Fifer: Well, Mark, I was inspired at the NRA Annual Meetings in Pittsburgh. I listened to all the various speeches and I thought what could Ruger do? Typically, we designate a special NRA gun each year and donate $20 to $25 from the sale of each one, and that is often $100,000 to $150,000 a year. But I wanted to do a whole lot more, and I decided that I wanted Ruger to give the NRA $1 million to help in this really critical year. And I thought, how am ever going to get this by my board of directors? Then I realized Bill Ruger had always wanted to sell a million guns in a year … and he never quite made it. The most he ever did was 844,000. So, I figured, well, I could sell it to the board on that basis. I did, and they were really enthusiastic about it. We’ve committed to giving a dollar for every gun we make and sell this year, whether we make it to a million or not. It doesn’t matter, and we’re paying quarterly, because NRA needs it now to fight the battle, we’re not going to wait until the end. But I tell you we’re on track, because [on Dec. 5] we’re halfway through the year, from the last NRA Show in Pittsburgh to the next one in St. Louis, and
we’re at 566,000 guns. We’re pretty excited.
Keefe: So that’s any Ruger that a person buys new at a gun shop?
Fifer: It all counts.
Keefe: There have been huge changes in the Newport, N.H., manufacturing facility. It looks like a lot of the same workforce as when I was here in the 1990s, including workers who have been there for 20 years, but also new guys. But you’ve really changed up how you make guns.
Fifer: Well, first off, we’ve reinvested heavily in the business, we have a lot of new equipment in, and I’m sure there are at least 100 new machining centers in the building—probably twice that. About five years ago, we really cleaned up the place. We took out 47 tractor trailer loads of old stuff that hadn’t been used—machines that hadn’t even been plugged in—for years. We’ve offered training to our employees, brought in new machinery, we’re trying to use some of the new manufacturing techniques like single-piece flow and whole systems, but most importantly of all, we’re introducing new products. We’re trying right from the beginning to design them not only to be a lot of fun to use and feel but to be manufacturable. That makes a huge difference. So we are producing twice the amount of guns out of this factory as five years ago, with the same exact workforce.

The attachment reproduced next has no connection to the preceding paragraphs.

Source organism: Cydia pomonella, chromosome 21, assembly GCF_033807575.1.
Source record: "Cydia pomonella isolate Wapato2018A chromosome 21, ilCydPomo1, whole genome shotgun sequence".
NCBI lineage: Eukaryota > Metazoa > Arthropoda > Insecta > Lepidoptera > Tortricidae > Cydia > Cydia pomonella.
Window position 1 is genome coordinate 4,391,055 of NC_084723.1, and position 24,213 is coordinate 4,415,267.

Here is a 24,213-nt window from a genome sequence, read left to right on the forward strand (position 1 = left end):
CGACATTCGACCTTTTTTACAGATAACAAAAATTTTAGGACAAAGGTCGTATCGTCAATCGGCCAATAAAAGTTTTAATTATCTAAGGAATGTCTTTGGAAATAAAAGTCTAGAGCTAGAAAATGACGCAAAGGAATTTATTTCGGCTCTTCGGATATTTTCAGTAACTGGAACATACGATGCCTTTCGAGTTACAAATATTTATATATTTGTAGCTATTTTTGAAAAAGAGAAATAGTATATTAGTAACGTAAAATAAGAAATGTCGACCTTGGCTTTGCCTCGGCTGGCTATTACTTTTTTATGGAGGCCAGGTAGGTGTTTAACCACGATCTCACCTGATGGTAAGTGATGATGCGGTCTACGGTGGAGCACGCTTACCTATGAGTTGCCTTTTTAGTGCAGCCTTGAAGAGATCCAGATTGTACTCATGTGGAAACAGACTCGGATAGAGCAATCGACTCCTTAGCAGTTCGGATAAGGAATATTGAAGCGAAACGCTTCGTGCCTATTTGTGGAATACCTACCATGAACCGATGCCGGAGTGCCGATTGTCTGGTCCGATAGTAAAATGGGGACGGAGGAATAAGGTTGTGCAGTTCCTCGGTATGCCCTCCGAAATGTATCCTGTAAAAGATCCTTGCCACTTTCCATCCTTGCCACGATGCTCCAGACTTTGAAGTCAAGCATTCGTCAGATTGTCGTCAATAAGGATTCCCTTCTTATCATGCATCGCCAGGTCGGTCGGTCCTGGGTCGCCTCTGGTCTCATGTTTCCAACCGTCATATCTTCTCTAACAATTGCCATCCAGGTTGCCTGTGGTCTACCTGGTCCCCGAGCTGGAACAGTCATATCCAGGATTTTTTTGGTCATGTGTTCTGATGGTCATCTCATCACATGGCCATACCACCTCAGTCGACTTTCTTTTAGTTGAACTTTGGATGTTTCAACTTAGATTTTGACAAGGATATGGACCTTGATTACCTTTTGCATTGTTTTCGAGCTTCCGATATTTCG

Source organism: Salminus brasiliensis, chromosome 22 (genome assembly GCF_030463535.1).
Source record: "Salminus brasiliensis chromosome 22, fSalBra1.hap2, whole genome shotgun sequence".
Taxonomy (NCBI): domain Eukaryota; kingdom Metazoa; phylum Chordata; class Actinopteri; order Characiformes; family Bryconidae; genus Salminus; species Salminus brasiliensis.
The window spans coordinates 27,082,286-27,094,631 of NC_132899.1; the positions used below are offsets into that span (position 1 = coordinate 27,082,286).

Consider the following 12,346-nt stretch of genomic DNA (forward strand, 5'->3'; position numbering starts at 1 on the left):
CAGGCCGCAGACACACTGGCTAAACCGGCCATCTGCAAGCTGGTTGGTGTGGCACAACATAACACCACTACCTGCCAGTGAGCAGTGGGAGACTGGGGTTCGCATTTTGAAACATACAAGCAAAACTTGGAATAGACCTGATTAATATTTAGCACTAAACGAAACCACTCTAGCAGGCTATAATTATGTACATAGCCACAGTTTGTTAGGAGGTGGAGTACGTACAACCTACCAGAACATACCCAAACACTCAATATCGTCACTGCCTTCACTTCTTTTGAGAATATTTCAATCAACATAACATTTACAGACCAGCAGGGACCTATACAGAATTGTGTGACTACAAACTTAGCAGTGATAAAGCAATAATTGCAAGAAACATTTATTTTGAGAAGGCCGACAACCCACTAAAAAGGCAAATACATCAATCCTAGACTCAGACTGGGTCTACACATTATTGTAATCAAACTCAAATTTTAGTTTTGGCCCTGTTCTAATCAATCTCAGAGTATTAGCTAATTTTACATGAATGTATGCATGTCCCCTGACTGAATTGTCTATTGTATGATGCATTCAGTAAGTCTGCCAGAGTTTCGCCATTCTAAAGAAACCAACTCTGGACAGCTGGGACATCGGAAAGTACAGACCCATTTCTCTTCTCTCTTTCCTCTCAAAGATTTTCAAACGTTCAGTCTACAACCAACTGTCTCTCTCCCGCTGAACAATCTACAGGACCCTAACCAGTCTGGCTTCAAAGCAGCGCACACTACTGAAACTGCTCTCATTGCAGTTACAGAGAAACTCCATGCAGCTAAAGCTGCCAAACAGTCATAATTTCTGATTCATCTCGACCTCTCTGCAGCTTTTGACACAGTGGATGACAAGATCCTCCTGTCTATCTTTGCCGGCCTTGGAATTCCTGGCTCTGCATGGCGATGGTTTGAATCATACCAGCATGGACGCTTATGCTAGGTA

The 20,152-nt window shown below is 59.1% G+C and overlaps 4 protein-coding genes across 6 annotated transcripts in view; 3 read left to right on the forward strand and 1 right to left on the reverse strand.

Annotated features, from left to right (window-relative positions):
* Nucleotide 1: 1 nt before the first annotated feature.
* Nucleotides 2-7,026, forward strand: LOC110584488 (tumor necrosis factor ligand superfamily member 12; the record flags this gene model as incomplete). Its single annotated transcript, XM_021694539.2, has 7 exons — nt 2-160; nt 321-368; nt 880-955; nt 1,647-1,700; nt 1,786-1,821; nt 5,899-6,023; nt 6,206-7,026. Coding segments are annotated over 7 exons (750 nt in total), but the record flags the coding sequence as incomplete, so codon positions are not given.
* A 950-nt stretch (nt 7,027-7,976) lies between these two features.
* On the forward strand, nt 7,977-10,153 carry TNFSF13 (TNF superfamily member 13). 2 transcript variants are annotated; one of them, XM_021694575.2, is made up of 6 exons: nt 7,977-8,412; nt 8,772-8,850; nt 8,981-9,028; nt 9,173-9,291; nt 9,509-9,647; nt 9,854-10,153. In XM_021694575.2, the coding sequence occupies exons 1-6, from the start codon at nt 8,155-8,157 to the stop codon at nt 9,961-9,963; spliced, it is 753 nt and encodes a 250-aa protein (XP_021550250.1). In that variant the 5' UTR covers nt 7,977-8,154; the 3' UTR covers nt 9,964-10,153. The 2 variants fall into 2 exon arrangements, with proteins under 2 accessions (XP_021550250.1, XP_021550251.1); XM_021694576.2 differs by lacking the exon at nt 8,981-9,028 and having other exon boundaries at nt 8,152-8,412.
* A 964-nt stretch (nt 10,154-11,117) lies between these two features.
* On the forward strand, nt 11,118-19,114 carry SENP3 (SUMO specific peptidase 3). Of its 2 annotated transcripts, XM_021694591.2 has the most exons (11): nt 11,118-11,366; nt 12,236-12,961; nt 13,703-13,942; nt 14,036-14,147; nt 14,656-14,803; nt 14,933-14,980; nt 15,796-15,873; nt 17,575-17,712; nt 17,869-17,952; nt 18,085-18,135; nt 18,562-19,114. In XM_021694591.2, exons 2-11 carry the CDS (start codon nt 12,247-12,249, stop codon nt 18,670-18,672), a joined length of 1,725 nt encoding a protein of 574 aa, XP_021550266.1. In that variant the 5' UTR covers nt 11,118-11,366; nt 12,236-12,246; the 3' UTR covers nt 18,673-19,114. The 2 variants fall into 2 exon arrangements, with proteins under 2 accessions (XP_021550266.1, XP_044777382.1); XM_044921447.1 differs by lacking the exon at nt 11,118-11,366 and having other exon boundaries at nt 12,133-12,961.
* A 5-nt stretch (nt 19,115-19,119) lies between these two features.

Keefe: Mike, what do you think is the most important change that you have made at the company?
Fifer: I think listening to our customers. Bill Ruger was brilliant. Every company ought to have a Bill Ruger or a John Browning, but you only get one in the history of the company. And when that brilliant engineer passes on, then you’ve got to reevaluate what your customers want.
Keefe: Ruger is committed to its traditional products, Bill Ruger designs like the single-action revolvers and the No. 1 rifle, but at the same time you’re innovating. You are making guns like the LC9, the LCR, a gun I never thought that I’d see with a Ruger name on it—a polymer revolver. That certainly breaks with tradition.
Fifer: Well, we were the first. And you know, we’re having a lot of fun. All of these new guns get us as excited as they do the consumer base. So we have a blast doing it. We can’t wait to work on the next one.